Ultimately, everyone agreed that US and Greek workers needed to struggle against a common enemy: the banks and politicians trying to make workers pay for the crisis. Vassilis, a 63-year-old retiree, said: “I traveled to the US and Asia in the merchant navy. The US used to be nice; some people say bad things about Americans, but I don’t. They may treat people very badly overseas, but inside the US people treat each other with respect. I thought about working in the US as a welder, but I could not have gotten work papers.”
He explained, “I started working here during the junta. You needed a special pass to get in. If you were a leftist, they wouldn’t let you in, so we had to climb over the fence [to get to work]. After the junta fell, the people who took over were all thieves. Things are worse today than during the junta. By comparison, people lived well in those days.”
Workers expressed concern for their children’s future, as it is becoming very hard to pay for the traditional extra private lessons. Theofilos said, “Our kids will end up illiterate; only the politicians’ kids will study from now on. I have three children.”
WSWS reporters spoke to Lefteris, a 53-year-old recycling worker for the municipality of Perama, with 16 years’ experience. He said, “We’ve had cuts to our salary. The Easter bonus has been cut €200 to €250, the summer bonus is down 30 percent, and the Christmas bonus has been cut from €1000 to €500. My actual salary has not been cut, but the 13th and 14th months have been eliminated. My gross basic salary is €900, but rent is €400 and utilities and food are extra and they’re rising in price a lot. For instance, a packet of lentils has gone from €0.50 to €0.57, and dish detergent went from €1.80 to €2.00 overnight.”
Speaking of the current government, he said: “Papandreou cheated us, he said he had a lot of money before the election. Now people are hungry, there is a lot of misery. I don’t know if people in the US understand. Tourism is collapsing, there are no new jobs here. There’s 25 percent unemployment in Perama.”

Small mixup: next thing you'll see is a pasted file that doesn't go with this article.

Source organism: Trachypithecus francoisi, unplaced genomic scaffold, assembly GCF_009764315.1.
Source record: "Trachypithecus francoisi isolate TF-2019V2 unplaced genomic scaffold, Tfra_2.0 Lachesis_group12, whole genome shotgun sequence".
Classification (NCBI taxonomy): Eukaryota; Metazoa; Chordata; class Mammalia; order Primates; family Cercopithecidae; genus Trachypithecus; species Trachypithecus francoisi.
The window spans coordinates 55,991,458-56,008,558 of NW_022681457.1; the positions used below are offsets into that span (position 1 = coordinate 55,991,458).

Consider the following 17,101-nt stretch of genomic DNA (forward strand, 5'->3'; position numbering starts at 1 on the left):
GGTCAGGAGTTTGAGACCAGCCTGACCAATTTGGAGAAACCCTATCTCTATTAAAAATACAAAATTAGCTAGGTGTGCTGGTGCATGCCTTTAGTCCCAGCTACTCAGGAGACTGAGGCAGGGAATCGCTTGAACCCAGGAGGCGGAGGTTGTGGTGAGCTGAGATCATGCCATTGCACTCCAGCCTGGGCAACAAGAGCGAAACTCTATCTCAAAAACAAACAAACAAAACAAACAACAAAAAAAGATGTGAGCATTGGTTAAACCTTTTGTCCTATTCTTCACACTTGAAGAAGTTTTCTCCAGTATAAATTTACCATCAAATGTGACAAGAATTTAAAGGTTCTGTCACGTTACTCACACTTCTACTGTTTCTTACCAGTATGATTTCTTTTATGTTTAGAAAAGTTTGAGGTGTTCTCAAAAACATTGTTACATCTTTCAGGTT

Lefteris also criticized the trade unions as a cog in a corrupt political establishment: “Whoever leads the GSEE [Greece’s main trade union federation] becomes an MP, it’s part of the game. [GSEE president Yiannis] Panagopoulos will become a member of Parliament. It doesn’t take much to realize this.”
He added that the GSEE strategy of carrying out sporadic, one-day general strikes was toothless: “The general strikes don’t achieve anything. If you go on strike, you should go on strike indefinitely. If you strike for 5-10 days, you’ll get nothing. If you have an indefinite strike, everyone should strike. If you don’t struggle, you don’t win anything.”
Commenting on the consequences of the crisis, Yiannis, a machine operator at the partially state-owned Perama docks, said they included “cuts in wages and bonuses, probably 10 percent overall so far. Part of the port has been sold to the Chinese [company Costco]. The machines aren’t moving now; two years ago the port was running full out.”
He described the Papandreou government as “scoundrels, thieves, cheats, and liars,” and said that there were too few strikes against Papandreou. Asked why there were not more strikes, he said, “Workers don’t have much money, so it’s harder to strike. Also, the trade unions are the servant-girls of the two major parties.”
The WSWS reporters were invited into the dockworkers’ café, and spoke to workers there. They said that, though no one had been fired yet, they now only have enough work to keep them busy one third of the time.
Giorgos, the shop steward, explained a recent accident at the docks: “Two workers were severely injured in Costco. They were working without proper training, with only 2-3 months on the job. The machinery here is not found in other ports in Greece, and it fell over on them. The private company doesn’t adhere to security procedures, and that’s the consequence. They try to cut costs, hire people without training, and hope to God there will be no accident. Unfortunately, God has other priorities.”